I'm working on my next big project in the political Story Now series, which doesn't quite have a name yet: "Dissent," "Direct Action," "Fuck the Establishment," something like that. Anyway, part of the process has turned out to be a deep dive into the music, past the bands I know all about and even past the ones I've heard about a lot but never really listened to. And what I'm finding is pretty cool, especially since it ties right into my own non-verbal, childhood, generalized memories.
First, all the carefully-parsed genres of rock and roll are historically totally bullshit. 1967-1974, and especially 1969-1970, are such a stew of experimentation that it's hard to imagine, as bands appeared, cut an album, disbanded, reformed with different people, cut an album under the same or different name, et cetera, so that just about everyone played with everyone else or listened to everyone else, all the time. The point is that a given album of this period, or a band's trajectory through two or three albums, is incredibly diverse: sunshine pop, baroque rock, psychedelic/acid rock, heavy metal, heavy mithril, folk rock, art/progressive rock, hard rock, so-called krautrock, motown, rhythm & blues, blues rock ... I think that musicologists are so hung up on how Huge Band X came together that they tend to think of the prior bands or songs as failures along the way or deviations from "the destiny," and the same goes for what by 1978 were utterly separate and fixed genres.
A fun detail of the above is that tons of bands very well known for "sound X" often began with a different sound and topic for the most part, then got a hit with a particular sound and switched almost entirely to that sound alone, especially in the 1972-1974 period. Deep Purple is a great example; I had no idea that their first two albums were primarily prog-rock of the artiest, trippiest kind, singin' about bards and hobbits and shit. Which leads to another point; there really was a sweet spot when the counterculture, the music biz, and the resurgence of fantasy fiction (e.g. the New Left Tolkien craze and the reissue of Howard and Leiber in the Lancer paperbacks) all came together - pure candy for us gamers, I think, and again, tied right into my direct experience with underground comix and fantasy/SF throughout the 70s.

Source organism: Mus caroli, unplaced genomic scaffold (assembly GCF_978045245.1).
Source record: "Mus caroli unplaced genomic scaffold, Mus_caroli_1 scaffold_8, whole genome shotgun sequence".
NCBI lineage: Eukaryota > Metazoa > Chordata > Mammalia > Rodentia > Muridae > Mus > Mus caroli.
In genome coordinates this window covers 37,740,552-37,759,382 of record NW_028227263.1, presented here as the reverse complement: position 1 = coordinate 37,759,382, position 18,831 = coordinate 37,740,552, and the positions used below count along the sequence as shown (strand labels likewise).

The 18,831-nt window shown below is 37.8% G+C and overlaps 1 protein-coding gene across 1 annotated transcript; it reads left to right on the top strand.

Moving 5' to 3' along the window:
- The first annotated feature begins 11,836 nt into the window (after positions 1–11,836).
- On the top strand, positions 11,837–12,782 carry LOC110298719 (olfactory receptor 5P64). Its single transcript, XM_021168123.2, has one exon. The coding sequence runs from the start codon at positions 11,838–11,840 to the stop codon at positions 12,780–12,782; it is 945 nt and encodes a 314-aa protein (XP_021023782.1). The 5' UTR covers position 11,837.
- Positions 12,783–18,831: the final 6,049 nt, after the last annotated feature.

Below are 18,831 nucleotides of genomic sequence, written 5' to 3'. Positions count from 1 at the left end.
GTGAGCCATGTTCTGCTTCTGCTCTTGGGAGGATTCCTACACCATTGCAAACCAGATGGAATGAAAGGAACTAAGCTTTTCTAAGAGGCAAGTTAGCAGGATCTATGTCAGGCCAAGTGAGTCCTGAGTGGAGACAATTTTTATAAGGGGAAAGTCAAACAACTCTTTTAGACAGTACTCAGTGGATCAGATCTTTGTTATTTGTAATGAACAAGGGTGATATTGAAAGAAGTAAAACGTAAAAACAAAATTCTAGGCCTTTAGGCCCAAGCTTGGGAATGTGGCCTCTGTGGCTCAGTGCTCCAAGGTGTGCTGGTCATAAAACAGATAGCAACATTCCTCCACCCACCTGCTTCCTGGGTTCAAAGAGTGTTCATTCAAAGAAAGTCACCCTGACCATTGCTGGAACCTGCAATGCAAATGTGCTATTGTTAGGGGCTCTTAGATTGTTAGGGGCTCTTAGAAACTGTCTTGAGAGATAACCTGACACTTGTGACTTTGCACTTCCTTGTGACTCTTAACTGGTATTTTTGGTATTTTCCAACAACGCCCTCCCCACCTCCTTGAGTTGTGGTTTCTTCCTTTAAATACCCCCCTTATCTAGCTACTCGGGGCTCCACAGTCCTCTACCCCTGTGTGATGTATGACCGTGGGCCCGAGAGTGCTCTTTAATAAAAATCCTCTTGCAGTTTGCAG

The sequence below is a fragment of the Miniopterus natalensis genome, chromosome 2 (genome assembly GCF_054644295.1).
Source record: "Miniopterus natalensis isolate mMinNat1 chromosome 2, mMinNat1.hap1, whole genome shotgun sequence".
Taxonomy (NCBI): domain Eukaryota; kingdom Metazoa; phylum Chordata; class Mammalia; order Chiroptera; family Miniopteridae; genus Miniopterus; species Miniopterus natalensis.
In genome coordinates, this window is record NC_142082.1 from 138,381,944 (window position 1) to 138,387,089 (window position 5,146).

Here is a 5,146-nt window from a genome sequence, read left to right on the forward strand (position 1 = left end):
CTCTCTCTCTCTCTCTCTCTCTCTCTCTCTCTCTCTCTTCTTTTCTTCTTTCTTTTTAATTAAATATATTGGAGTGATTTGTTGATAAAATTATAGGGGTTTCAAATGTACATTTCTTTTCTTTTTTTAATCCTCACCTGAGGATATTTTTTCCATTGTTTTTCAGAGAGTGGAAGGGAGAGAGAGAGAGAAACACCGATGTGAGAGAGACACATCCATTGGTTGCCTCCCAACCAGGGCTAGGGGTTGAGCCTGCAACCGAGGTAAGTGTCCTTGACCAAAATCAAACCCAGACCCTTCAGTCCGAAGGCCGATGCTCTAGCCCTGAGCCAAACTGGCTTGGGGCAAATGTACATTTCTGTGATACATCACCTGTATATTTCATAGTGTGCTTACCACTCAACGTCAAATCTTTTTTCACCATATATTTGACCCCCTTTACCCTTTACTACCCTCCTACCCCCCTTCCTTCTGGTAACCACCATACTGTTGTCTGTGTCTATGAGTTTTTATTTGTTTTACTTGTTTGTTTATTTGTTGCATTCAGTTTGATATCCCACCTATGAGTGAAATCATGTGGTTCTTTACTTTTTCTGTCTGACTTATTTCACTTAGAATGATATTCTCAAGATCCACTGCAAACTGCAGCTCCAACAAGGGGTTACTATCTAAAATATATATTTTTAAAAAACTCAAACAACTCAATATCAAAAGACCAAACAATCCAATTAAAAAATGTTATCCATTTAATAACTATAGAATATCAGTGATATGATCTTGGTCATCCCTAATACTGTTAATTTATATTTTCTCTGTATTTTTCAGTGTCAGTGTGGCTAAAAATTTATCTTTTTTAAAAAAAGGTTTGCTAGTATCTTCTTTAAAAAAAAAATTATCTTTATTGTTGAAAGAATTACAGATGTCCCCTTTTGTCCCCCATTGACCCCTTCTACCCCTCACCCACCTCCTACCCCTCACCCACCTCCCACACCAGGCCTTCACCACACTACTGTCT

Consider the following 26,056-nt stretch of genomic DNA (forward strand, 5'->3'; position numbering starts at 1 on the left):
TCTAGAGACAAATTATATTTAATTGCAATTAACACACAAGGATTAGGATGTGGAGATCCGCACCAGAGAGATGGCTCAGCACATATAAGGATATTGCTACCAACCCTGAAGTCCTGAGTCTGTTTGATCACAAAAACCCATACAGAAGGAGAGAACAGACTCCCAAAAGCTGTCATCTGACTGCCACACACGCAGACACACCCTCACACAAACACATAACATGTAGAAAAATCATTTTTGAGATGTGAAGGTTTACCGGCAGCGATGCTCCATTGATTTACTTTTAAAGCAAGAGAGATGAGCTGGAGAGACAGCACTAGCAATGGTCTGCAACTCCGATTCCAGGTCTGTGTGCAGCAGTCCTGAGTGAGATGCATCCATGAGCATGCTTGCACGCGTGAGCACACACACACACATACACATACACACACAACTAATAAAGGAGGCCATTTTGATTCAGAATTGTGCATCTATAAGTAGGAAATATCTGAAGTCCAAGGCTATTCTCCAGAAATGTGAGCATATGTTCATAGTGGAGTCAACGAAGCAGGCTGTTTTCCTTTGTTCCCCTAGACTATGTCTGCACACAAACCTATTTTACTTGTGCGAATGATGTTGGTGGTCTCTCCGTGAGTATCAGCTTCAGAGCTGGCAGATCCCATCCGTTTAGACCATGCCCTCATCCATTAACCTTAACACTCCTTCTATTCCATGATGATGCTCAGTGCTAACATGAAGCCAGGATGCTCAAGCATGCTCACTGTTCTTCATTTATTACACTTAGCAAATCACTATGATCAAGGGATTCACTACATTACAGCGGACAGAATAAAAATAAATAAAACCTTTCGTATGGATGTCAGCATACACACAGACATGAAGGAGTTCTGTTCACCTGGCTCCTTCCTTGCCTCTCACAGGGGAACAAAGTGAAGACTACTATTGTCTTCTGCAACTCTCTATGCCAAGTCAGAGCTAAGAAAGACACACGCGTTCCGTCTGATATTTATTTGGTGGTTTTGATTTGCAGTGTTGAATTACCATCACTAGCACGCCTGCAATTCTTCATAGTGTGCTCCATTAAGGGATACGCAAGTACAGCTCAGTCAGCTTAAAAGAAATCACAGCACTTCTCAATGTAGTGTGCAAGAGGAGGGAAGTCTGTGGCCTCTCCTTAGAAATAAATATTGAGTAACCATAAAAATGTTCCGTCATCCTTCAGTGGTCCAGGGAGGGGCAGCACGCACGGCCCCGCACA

Another important detail is that heavy metal found its sound while pop music was still socially activist, so that antiwar and protest were still the topics even as sounds later associated with AC/DC and KISS (to pick one good and one bad example, musically; the point is that neither was/is especially political) were solidly established. I mean sure, I knew Mountain's "Mississippi Queen," who doesn't, but not that the other songs on that album spanned a much wider range, and were much more socially activist or hippified, with lyrics like "open your heart and let the sunshine in." Or that Black Sabbath's "Warpigs" was typical of that time, not a weird exception like it seems in band-centric retrospect. (I've learned that at one very particular moment in the early 1970s, government pressure led record companies to stop advertising in the underground press, effectively wiping out or fatally reducing the distribution of over twenty or thirty political magazines and newspapers. This also strikes me as a very big deal in terms of what happened to the social content of rock and roll after that point.)
Second, I'm astonished by just how much of this stuff there is - my God, how many albums, how many songs, flooding into the culture daily. I've listened to about five albums a day for the past month and barely scratched the surface.
Here's a sample if you want to know what my head is doing all the time lately, organized as "band (album)," with "ep" meaning the album is titled with the band's name: Gun (ep), Joseph (Stoned Age Man), The Axeman Cometh (Wicked Lady), Captain Beyond (ep), Morgen (ep), Thorinshield (ep), Leaf Hound (Growers of Mushroom), The Savage Resurrection (ep), The Human Instinct (Stoned Guitar). This set leansa bit more toward the metal side of the spectrum; all of them are available on Youtube.
Or another: Uriah Heep (Demons and Wizards), Camel (Moonmadness), Gandalf (ep), Rare Bird (As Your Mind Flies By), Sandrose (ep), Nektar (A Tab in the Ocean), Message (From Books and Dreams), Dust (ep), Moondog (ep). This set is a little trippier, but you'll definitely see the broad overlap. Which is perhaps marked by the first album in each set featuring a Roger Dean cover.
Run searches at Youtube and listen to some of these, OK? I need some other heads in this space so I can talk about the game in design.
P.S. My apologies to the music-nuts who knew all this already. I don't pretend expertise in any of this, and I'm really trying for experience rather than analysis at this point.